Practical concerns such as budget and time cause administrators to resist including recent young adult literature, or literature geared toward 12- to 18-year-olds, on required lists, says Beth Yoke, executive director of Young Adult Library Services Association, which is the fastest growing division of the ALA. But Ms. Yoke says she sees a trend to include more diverse literature in required reading. “Kids want books that they can identify with,” she says. They want to see an African-American character, or a Muslim character, or a strong female character.” Yoke says that it often takes at least a generation for a new young adult book to make required lists. “If you’re doing required reading in schools, you’ve got to buy a bazillion copies of these books and you have to have developed the lesson plans of all that supplementary material,” she says by telephone. “Teachers have been teaching ‘To Kill a Mockingbird’ forever and a day, and they don’t want to have to develop all new materials.”

In addition, educators feel that classics still have important lessons to teach, even if they are from different time periods. Betsy Ginsburg, a librarian who edits a recommended reading list from the Houston Area Independent Schools Library Network, says a variety of summer reading is crucial for intellectual breadth. Schools, she says, should keep classics on lists since they frequently relate to students’ curriculum and capture a time and place in history.

For the most part, reading lists are still heavy on classics. But consider the differences between reading lists from the 1960s and those in the 1980s. Of the nine most commonly taught books in public high schools in 1963, only one (the 1938 play “Our Town”) was written in the 20th century. By 1988, the 10 most commonly taught novels in public schools included four books from the 20th century: “The Great Gatsby” (1925), “Of Mice and Men” (1937), “Lord of the Flies” (1954), and “To Kill a Mockingbird” (1960). But not all novels take a generation to catapult to required summer reading lists. Some new staples in summer reading lists: “Life of Pi” by Yann Martel, “The Kite Runner” by Khaled Hosseini, “Curious Incident of the Dog in the Night-time,” by Mark Haddon, “Monster” by Walter Dean Myer, and “The Lovely Bones” by Alice Sebold.

“Ten years ago, these reading lists didn’t have new books like that,” says Alleen Nilsen, Arizona State University English professor and co-author of the textbook Literature for Today’s Young Adult. “These are really popular new books.” So what catapults “Life of Pi” and “The Lovely Bones” to the elusive reading list club? Both are bildungsromans, or stories of young people coming of age. Ms. Nilsen says this theme is crucial for reading list inclusion, as youth need to feel a connection to the literature. J.D. Salinger’s “The Catcher in the Rye” is an example of a long-lasting bildungsroman. The 1951 book was widely panned for its controversial subject matter, but it soon won the hearts of American teens.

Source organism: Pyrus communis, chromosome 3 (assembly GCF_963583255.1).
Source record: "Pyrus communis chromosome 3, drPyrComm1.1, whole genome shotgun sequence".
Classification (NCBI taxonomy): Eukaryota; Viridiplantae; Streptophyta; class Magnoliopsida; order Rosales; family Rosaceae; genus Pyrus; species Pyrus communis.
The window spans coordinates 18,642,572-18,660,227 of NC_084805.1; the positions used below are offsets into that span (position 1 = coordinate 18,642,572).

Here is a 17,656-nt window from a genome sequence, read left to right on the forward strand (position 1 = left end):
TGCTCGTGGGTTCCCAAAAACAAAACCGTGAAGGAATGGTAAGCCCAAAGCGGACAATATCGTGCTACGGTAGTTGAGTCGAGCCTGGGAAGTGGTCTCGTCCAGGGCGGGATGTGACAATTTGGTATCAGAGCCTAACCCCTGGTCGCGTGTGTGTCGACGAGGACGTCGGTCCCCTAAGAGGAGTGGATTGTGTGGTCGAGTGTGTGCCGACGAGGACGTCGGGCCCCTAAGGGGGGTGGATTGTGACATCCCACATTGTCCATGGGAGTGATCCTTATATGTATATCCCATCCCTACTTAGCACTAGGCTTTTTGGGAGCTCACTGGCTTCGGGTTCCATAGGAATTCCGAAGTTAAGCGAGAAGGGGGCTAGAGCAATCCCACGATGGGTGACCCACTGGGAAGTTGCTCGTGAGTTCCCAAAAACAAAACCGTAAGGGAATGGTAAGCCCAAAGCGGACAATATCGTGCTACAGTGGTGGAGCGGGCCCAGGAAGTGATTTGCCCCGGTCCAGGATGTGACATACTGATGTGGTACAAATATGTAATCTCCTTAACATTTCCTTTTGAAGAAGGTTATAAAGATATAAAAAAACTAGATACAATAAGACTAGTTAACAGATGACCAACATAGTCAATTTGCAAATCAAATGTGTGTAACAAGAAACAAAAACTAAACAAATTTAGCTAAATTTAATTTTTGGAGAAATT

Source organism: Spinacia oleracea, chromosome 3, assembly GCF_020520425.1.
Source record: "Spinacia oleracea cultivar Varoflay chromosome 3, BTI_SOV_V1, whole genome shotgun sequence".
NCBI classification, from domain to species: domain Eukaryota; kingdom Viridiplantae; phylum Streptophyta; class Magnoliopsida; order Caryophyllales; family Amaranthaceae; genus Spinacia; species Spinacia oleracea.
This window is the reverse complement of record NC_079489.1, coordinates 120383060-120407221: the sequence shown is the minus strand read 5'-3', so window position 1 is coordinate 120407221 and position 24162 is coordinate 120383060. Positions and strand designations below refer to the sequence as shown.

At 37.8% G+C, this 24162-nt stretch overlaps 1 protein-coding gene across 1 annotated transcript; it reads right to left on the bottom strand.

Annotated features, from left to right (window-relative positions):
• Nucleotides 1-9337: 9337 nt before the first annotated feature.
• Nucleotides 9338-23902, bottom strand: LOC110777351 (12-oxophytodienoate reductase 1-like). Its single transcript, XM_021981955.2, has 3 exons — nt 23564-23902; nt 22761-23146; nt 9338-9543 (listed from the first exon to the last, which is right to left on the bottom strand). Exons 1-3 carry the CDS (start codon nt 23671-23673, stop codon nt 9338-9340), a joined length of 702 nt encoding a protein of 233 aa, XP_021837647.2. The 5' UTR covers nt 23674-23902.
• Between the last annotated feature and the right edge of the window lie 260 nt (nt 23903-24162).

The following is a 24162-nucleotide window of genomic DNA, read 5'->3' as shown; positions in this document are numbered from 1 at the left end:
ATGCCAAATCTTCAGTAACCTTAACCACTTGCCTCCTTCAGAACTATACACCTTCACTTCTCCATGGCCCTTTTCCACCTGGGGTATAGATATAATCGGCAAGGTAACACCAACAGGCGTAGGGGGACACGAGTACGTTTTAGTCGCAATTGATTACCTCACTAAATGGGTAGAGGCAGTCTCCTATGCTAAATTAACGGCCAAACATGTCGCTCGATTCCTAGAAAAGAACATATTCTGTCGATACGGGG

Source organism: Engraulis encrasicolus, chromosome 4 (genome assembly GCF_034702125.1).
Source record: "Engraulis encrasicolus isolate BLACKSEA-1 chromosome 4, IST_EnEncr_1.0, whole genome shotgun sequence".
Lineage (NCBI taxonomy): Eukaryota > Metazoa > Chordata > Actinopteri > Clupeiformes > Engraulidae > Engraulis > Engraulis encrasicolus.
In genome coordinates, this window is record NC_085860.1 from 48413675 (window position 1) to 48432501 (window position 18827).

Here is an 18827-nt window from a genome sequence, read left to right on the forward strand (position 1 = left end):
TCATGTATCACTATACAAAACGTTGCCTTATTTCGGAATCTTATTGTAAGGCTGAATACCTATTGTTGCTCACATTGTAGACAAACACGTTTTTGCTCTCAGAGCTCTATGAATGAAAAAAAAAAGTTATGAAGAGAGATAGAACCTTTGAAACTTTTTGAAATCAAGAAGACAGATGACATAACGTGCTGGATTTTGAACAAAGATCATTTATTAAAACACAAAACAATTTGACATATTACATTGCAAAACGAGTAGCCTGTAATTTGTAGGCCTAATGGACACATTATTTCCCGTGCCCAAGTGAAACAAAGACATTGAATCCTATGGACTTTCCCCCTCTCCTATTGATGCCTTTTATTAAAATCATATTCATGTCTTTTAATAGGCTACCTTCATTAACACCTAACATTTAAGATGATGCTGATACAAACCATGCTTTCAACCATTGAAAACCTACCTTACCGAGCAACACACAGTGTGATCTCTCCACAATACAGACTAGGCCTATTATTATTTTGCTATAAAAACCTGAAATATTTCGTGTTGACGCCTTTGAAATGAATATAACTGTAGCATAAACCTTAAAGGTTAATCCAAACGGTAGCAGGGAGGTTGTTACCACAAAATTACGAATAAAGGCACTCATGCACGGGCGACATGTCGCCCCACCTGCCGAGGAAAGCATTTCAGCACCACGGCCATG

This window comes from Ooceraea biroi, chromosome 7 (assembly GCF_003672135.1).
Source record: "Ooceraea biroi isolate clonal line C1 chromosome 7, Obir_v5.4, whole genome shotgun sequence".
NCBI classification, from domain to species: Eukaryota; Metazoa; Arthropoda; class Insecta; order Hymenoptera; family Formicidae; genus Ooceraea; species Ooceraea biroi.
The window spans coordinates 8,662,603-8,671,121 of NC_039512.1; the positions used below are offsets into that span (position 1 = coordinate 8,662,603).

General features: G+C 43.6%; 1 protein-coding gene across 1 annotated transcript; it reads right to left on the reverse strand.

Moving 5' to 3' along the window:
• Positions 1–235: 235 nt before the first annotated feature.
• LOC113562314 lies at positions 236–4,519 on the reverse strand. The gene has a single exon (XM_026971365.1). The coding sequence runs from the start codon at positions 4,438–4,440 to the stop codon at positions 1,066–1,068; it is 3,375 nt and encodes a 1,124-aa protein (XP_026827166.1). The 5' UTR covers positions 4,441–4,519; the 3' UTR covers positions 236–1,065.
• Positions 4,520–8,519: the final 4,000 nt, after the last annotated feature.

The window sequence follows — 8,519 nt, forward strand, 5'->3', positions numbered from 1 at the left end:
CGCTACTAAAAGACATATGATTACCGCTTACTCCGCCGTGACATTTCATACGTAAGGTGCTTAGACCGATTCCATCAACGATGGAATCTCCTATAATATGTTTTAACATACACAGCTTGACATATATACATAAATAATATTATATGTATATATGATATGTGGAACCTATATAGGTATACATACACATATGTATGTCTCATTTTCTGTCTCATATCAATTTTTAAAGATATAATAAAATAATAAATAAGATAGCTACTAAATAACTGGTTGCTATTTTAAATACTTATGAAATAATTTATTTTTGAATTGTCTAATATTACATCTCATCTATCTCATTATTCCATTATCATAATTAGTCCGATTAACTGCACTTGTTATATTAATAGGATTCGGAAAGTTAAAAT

“That was a book done for adults, but kids loved that book,” Nilsen says by telephone. “Every year there are like 10 books that get compared, and it’s like, ‘Oh, this is the new “Catcher in the Rye.” ‘ Of course, none of them ever are. But they’re in that style — the flip, honest kid that’s critical.”

Nilsen says she understands why teens are frustrated with heavy assigned summer reading but says she’s encouraged by the modernization trend. Her own granddaughter has chosen to read the young adult award-winner “Monster” rather than a difficult classic. “It used to be, no matter where you were in high school, you got this list of classics that the value was to talk about them with other people, not to read them yourself,” she says. “We’re taking this lesson from the [physical education] teachers. Rather than making kids do these things they hate, they’re letting them choose what they want to do, so that when they’re adults, they’ll keep exercising. Summer reading is the perfect time if we want to get kids to read the rest of their lives without us sitting over their heads and telling them what to read. Let them … just lose themselves in a good book.”